How Often to Update Your Website

Warning: Illegal string offset 'keywords_time' in /home1/theman37/public_html/ on line 103

One of the most popular questions and comments I get is how often should I update my website? The answer is it totally depends on the industry and site you are looking to maintain. Some ultra competitive areas might need an article a day or week while smaller areas only take a new article every month or so.

On most of my minisites I tend to update them every one to three month with a new article or two. Many times I do not just add the article I will add a picture, update them theme, add a widget. The goal is just to change things up and see if you generate any results like an increase in traffic or revenue.

With a large number of sites it is often hard to remember to update posts, so I use the scheduled post feature in wordpress and I am able to set up a few post to automatically be posted to the site over any length of time.

Normally if I add a great article I will begin to see the results in about two weeks with traffic coming in from the search engines. It always helps to do a small link-building effort around the new article. If my rankings have already dropped I know that I waited too long to update my sites and that I need to get a new one up soon.

If you are looking for ideas for a topic for your next article look at the most popular pages on your current site and also look at the analytics and see exactly what people are searching for to find your site, if there is nothing there try some of my favorite keyword tools.

If you need any help or have questions about updating your site please ask away and have a great weekend!

Alternatives to the Google Adwords Keyword Tool

Warning: Illegal string offset 'keywords_time' in /home1/theman37/public_html/ on line 103

The Google Adwords Keyword tool is one of the most useful tools on the web. I almost always have it open in one of my many tabs in chrome. I have begin to also use a few other tools when doing researching for article, domain names, and competitor research. Keyword research is so useful in many parts of domaining and development.

The google adwords keyword is of course only limited to google's data so there are other tools you can use to see other types of data.

SEMRush Keyword Tool

I really love the SEM Rush website and if you have not already checked it out you really need to. One of my favorite parts of the site is being able to research what terms companies are advertising for via PPC. I use this information when I am trying to pitch them domain. Their keyword tool is limited in the free version, but is much easier to read and provides more data than the google tool. From a simple keyword search you can see the CPC, trends, and also the top organic and paid results to see who you will be competing against or who you should be selling you name too. You can also export the results easily.

SEO Book Keyword Tool / Wordtracker

SEO Book also has a great keyword tool that utilizes wordtracker and gives you combined search data from Google, Bing, and Yahoo. We all sometimes that there are tons of people searching on places other than google. In many cases Yahoo and Bing rank exact match domain better than google so their visitors will be easier to grab. It provides the wordtracker estimate, plus the google and the yahoo + bing combined. This is just more data to look at, because the more you know the better decisions you will be able to make. Like SEM Rush you can also export the results easily. You do need to register for a free account to use the tool at SEO Book.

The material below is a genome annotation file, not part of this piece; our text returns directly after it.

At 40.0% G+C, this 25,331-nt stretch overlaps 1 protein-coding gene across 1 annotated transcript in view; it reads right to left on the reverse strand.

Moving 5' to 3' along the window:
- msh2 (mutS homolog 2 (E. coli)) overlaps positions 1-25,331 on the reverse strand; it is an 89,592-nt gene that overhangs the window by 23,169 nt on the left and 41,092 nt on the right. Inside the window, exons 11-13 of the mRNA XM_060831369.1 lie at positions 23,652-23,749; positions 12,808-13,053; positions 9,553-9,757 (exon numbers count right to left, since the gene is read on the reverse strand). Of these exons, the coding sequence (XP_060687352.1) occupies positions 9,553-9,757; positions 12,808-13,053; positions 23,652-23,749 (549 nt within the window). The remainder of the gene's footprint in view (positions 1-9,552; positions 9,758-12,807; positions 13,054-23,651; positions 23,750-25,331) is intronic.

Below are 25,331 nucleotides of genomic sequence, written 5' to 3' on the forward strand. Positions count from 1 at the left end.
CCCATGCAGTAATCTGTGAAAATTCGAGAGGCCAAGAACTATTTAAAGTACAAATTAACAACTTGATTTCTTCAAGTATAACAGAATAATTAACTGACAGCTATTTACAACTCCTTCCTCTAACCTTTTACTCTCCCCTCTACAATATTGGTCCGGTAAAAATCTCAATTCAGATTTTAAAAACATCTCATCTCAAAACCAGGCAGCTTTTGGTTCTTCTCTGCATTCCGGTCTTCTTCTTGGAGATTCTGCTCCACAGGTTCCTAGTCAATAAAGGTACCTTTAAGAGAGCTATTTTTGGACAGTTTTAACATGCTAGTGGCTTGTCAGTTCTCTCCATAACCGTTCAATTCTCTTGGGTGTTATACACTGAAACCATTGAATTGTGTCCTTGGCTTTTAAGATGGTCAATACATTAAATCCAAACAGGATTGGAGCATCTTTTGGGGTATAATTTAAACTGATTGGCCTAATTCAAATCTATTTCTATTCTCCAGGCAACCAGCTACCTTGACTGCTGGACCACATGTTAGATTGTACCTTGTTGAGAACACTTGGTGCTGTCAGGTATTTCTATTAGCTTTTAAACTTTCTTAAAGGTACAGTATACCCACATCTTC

LSI Keyword Tool

This is not your traditional keyword tool, it is completely free and what is does is you search a term and it will scan the first number of results in google and see what other words and phrases come up most often. I really like this tool because it can give you different results that normal keyword tools might miss.

None of these replace the Google Adwords tool, but make great additions to your tool bench.

Does Developing Domains Hurt Their Sales Potential

Warning: Illegal string offset 'keywords_time' in /home1/theman37/public_html/ on line 103

To put it simply Yes and No.

Most people know that I have developed out many of my domain names into small and medium sized websites. But like almost all developers I have more names that I have time to develop so I keep a number of them parked. On my parked names I have a standard "This name may be for sale" link that goes to a contact forum.

More offers on parked names

Over this year on the parked names I had many more offers and questions asking if the name was for sale or to list a price. Most people know that parked pages are not real websites and might be for sale. So on the surface it would seem that developing domain names decreases offers.

Quality Offers on Developed Names

Build out the sites into online brands does have benefits, because even though I received less offers to buy my developed out websites the few times that people wanted to buy one of my websites the offers were much more serious and larger. People see the websites and can tell that the owner has put time and work into the site. This makes sense because the buyers are not only buying a domain name, they are buying an existing brand with traffic, search engine rankings, and customers.

The presence of a website no matter the size seems to deter people from making initial offers and inquiries about the name because to a casual buyer the site seems to be in use. When a serious buyer comes around they want the site they will be willing to pay more because of the established brand.